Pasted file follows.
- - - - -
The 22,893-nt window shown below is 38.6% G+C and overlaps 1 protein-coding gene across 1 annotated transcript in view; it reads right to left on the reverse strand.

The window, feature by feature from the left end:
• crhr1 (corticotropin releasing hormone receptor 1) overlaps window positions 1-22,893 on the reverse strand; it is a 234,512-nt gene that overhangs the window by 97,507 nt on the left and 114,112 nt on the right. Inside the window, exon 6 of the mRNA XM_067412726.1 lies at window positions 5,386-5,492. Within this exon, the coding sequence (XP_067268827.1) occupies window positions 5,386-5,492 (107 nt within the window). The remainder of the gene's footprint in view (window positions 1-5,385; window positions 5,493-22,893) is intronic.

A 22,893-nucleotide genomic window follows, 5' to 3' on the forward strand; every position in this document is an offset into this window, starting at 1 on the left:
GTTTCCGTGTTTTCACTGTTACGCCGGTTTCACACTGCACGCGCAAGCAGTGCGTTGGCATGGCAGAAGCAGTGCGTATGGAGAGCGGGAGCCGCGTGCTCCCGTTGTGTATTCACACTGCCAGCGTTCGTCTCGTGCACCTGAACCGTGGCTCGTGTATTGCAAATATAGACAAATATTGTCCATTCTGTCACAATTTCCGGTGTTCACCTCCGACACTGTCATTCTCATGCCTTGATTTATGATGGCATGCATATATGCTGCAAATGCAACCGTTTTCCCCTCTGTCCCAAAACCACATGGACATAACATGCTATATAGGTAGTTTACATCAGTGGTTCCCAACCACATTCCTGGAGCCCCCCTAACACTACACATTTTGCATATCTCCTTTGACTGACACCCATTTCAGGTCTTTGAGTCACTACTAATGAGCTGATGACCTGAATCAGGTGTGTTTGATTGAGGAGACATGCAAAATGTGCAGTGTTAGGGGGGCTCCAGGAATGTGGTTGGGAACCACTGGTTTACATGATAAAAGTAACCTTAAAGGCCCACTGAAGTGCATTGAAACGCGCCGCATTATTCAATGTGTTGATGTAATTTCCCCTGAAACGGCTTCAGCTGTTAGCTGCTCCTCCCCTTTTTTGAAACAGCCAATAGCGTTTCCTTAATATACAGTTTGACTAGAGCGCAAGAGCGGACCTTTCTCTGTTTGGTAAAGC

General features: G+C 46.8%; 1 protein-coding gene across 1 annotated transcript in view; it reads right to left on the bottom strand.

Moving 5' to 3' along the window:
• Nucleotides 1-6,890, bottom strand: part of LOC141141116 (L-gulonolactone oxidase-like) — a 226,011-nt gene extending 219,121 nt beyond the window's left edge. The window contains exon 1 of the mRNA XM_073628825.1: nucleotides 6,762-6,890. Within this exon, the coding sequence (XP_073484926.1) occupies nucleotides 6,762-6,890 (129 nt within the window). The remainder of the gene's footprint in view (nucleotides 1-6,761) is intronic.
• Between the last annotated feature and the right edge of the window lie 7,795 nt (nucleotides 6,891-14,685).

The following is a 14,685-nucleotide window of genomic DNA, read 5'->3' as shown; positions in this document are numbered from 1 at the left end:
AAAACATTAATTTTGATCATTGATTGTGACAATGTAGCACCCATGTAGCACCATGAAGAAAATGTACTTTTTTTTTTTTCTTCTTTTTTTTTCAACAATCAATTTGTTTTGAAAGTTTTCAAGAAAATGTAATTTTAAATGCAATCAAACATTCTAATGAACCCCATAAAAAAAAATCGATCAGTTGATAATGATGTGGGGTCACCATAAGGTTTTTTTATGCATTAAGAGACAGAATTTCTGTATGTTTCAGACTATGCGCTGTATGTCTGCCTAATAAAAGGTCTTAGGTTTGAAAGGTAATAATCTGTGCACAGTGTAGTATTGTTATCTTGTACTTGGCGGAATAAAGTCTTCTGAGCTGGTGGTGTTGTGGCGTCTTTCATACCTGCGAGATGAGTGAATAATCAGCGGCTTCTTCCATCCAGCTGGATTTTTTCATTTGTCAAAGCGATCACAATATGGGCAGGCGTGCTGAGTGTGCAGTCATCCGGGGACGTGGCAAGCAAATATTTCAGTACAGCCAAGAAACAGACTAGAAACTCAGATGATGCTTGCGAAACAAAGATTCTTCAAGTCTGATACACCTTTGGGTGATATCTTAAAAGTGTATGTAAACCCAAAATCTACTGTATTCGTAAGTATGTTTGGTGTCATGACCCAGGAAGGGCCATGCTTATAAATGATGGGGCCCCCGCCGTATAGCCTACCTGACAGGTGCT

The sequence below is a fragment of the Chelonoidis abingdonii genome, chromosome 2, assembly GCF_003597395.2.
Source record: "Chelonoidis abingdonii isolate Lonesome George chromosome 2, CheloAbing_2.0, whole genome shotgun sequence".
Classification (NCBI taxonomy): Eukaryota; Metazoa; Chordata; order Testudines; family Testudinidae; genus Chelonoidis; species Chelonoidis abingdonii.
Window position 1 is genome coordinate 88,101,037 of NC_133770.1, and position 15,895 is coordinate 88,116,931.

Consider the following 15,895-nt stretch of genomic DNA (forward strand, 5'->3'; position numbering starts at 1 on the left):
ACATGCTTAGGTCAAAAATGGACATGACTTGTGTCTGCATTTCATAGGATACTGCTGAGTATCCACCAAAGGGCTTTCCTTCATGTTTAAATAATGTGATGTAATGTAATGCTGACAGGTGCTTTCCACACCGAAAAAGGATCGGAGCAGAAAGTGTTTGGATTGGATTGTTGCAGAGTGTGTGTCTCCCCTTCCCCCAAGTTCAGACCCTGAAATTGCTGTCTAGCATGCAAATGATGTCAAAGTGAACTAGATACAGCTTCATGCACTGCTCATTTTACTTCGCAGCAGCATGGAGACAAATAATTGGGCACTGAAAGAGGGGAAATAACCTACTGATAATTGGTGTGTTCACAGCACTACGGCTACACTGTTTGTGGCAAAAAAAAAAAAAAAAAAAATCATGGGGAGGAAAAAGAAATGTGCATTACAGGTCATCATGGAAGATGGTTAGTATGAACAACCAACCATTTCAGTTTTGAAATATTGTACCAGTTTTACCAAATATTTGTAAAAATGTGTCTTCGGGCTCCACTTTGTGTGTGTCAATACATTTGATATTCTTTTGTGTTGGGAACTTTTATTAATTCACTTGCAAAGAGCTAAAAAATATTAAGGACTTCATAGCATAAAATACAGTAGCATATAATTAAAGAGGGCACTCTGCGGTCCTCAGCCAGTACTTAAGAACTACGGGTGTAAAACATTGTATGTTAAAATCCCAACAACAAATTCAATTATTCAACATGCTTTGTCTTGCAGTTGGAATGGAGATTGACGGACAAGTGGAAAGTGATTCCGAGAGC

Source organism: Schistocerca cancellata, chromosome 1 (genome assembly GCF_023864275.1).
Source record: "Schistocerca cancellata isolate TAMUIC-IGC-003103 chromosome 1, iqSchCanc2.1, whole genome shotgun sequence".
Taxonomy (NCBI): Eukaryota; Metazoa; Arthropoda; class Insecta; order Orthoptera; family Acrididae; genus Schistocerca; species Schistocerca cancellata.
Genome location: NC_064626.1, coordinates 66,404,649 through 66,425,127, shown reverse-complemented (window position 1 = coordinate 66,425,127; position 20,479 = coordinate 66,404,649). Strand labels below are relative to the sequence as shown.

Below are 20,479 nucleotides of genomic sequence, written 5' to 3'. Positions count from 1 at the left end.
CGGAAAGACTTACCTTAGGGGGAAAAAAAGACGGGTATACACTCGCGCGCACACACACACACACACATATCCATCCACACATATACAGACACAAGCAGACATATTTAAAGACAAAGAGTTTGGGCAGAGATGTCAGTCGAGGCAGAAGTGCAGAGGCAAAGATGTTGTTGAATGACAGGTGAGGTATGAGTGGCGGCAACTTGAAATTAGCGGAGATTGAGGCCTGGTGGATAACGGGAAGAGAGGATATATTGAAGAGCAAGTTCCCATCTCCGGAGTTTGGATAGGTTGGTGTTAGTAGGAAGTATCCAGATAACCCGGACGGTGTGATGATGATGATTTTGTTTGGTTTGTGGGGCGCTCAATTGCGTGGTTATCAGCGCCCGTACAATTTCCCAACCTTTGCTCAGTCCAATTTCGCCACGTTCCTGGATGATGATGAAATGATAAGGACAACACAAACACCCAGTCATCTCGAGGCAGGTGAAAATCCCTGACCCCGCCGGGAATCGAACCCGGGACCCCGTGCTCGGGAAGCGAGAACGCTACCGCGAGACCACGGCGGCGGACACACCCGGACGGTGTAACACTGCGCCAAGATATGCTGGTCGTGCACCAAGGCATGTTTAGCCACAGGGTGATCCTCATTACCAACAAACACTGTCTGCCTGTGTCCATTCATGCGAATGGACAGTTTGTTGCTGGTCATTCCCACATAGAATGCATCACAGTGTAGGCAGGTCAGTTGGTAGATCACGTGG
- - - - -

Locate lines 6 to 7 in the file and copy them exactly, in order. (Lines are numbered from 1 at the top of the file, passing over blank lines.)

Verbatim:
General features: G+C 46.8%; 1 protein-coding gene across 1 annotated transcript in view; it reads right to left on the bottom strand.

Moving 5' to 3' along the window: